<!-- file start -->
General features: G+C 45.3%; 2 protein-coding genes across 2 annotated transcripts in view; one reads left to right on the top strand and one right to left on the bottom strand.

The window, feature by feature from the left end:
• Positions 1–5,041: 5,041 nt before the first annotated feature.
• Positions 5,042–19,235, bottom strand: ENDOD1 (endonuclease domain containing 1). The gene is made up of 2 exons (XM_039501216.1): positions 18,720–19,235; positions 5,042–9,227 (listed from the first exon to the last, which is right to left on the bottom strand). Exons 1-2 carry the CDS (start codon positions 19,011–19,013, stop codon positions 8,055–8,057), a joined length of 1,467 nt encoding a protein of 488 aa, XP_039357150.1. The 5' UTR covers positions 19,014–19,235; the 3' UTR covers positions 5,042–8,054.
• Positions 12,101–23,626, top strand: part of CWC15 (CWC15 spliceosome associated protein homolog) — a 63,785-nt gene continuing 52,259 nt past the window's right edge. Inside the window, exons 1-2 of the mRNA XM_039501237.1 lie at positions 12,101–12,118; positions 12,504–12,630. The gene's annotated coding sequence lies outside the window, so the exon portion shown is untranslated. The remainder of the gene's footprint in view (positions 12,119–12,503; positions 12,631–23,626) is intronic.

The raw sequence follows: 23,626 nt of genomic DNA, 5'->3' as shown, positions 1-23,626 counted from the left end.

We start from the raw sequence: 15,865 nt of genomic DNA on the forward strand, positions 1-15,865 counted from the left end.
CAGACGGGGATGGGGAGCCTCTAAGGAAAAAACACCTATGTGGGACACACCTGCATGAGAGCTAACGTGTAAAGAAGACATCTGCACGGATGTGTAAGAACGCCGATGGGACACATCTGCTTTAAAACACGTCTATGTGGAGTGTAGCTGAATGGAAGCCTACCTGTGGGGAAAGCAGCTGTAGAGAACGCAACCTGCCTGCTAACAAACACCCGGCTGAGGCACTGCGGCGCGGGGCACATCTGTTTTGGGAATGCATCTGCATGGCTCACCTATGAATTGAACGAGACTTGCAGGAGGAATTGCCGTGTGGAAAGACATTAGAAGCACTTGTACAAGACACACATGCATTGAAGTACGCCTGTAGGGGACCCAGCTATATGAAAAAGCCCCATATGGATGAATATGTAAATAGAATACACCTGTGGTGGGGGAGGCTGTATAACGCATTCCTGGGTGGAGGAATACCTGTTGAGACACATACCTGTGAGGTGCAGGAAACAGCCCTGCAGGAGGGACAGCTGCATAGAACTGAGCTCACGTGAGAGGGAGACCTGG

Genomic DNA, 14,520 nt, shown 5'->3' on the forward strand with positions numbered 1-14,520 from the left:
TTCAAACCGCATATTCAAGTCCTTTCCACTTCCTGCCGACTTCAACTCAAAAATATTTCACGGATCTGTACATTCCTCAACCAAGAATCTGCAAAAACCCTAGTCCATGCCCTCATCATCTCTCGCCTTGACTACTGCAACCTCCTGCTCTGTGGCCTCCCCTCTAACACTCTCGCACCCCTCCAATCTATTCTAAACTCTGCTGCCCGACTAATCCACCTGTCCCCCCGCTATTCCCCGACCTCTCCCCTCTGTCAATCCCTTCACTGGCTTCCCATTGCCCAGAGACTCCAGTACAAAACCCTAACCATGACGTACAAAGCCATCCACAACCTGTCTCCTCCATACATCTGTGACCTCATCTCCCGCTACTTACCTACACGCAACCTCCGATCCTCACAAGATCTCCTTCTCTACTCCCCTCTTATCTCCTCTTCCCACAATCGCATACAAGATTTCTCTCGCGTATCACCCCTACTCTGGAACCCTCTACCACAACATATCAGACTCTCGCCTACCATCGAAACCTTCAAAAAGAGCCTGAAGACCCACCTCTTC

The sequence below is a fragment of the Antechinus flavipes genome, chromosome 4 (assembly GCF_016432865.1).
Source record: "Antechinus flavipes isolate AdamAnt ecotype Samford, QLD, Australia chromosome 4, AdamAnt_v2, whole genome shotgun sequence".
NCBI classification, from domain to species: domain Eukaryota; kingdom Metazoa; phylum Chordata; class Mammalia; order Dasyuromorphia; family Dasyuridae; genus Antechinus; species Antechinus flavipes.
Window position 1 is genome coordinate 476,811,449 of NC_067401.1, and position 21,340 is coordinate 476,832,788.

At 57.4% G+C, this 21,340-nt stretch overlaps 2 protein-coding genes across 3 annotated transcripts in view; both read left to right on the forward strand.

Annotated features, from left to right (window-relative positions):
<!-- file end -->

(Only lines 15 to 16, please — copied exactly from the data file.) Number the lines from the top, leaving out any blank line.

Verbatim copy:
At 57.4% G+C, this 21,340-nt stretch overlaps 2 protein-coding genes across 3 annotated transcripts in view; both read left to right on the forward strand.

Annotated features, from left to right (window-relative positions):